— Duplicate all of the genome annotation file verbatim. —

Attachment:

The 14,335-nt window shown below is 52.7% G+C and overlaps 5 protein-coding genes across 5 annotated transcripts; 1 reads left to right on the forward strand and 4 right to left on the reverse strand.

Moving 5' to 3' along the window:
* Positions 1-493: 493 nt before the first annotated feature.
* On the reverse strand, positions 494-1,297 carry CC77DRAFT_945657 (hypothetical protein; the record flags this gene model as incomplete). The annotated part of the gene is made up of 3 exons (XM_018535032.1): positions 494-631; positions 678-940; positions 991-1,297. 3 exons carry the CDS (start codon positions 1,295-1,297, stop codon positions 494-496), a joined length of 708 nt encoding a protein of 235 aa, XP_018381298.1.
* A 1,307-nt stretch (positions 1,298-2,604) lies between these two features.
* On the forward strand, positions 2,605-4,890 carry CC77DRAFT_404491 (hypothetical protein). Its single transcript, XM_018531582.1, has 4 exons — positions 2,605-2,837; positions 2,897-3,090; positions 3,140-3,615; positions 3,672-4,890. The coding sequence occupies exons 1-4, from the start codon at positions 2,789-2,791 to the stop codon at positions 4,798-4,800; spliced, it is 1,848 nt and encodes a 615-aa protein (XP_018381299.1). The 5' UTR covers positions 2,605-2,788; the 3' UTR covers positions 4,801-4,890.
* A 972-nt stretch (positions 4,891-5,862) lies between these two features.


The 14,335-nt window shown below is 52.7% G+C and overlaps 5 protein-coding genes across 5 annotated transcripts; 1 reads left to right on the forward strand and 4 right to left on the reverse strand.

Moving 5' to 3' along the window:
* Positions 1-493: 493 nt before the first annotated feature.
* On the reverse strand, positions 494-1,297 carry CC77DRAFT_945657 (hypothetical protein; the record flags this gene model as incomplete). The annotated part of the gene is made up of 3 exons (XM_018535032.1): positions 494-631; positions 678-940; positions 991-1,297. 3 exons carry the CDS (start codon positions 1,295-1,297, stop codon positions 494-496), a joined length of 708 nt encoding a protein of 235 aa, XP_018381298.1.
* A 1,307-nt stretch (positions 1,298-2,604) lies between these two features.
* On the forward strand, positions 2,605-4,890 carry CC77DRAFT_404491 (hypothetical protein). Its single transcript, XM_018531582.1, has 4 exons — positions 2,605-2,837; positions 2,897-3,090; positions 3,140-3,615; positions 3,672-4,890. The coding sequence occupies exons 1-4, from the start codon at positions 2,789-2,791 to the stop codon at positions 4,798-4,800; spliced, it is 1,848 nt and encodes a 615-aa protein (XP_018381299.1). The 5' UTR covers positions 2,605-2,788; the 3' UTR covers positions 4,801-4,890.
* A 972-nt stretch (positions 4,891-5,862) lies between these two features.